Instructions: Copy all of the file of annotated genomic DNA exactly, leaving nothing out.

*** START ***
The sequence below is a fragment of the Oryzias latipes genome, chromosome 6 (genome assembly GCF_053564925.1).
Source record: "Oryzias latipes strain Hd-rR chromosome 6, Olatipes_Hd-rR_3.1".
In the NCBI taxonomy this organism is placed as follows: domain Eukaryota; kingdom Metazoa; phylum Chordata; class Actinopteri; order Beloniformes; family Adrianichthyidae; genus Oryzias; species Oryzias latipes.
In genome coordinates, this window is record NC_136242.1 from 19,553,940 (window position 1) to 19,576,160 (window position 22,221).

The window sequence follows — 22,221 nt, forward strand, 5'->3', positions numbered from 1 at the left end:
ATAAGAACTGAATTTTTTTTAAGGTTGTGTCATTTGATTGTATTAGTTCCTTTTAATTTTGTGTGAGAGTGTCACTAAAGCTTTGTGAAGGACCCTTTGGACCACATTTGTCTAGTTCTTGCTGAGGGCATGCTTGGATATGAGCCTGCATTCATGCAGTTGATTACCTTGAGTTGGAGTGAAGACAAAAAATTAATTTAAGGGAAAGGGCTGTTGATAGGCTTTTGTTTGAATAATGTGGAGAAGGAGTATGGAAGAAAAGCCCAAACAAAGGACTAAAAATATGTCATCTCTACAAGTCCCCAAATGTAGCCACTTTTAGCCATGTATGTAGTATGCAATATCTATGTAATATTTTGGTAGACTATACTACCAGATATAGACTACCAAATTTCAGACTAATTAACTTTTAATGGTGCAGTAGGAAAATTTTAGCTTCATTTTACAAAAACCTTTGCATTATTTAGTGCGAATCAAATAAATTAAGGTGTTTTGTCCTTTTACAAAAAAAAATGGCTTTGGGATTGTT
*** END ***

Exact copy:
The sequence below is a fragment of the Oryzias latipes genome, chromosome 6 (genome assembly GCF_053564925.1).
Source record: "Oryzias latipes strain Hd-rR chromosome 6, Olatipes_Hd-rR_3.1".
In the NCBI taxonomy this organism is placed as follows: domain Eukaryota; kingdom Metazoa; phylum Chordata; class Actinopteri; order Beloniformes; family Adrianichthyidae; genus Oryzias; species Oryzias latipes.
In genome coordinates, this window is record NC_136242.1 from 19,553,940 (window position 1) to 19,576,160 (window position 22,221).

The window sequence follows — 22,221 nt, forward strand, 5'->3', positions numbered from 1 at the left end:
ATAAGAACTGAATTTTTTTTAAGGTTGTGTCATTTGATTGTATTAGTTCCTTTTAATTTTGTGTGAGAGTGTCACTAAAGCTTTGTGAAGGACCCTTTGGACCACATTTGTCTAGTTCTTGCTGAGGGCATGCTTGGATATGAGCCTGCATTCATGCAGTTGATTACCTTGAGTTGGAGTGAAGACAAAAAATTAATTTAAGGGAAAGGGCTGTTGATAGGCTTTTGTTTGAATAATGTGGAGAAGGAGTATGGAAGAAAAGCCCAAACAAAGGACTAAAAATATGTCATCTCTACAAGTCCCCAAATGTAGCCACTTTTAGCCATGTATGTAGTATGCAATATCTATGTAATATTTTGGTAGACTATACTACCAGATATAGACTACCAAATTTCAGACTAATTAACTTTTAATGGTGCAGTAGGAAAATTTTAGCTTCATTTTACAAAAACCTTTGCATTATTTAGTGCGAATCAAATAAATTAAGGTGTTTTGTCCTTTTACAAAAAAAAATGGCTTTGGGATTGTT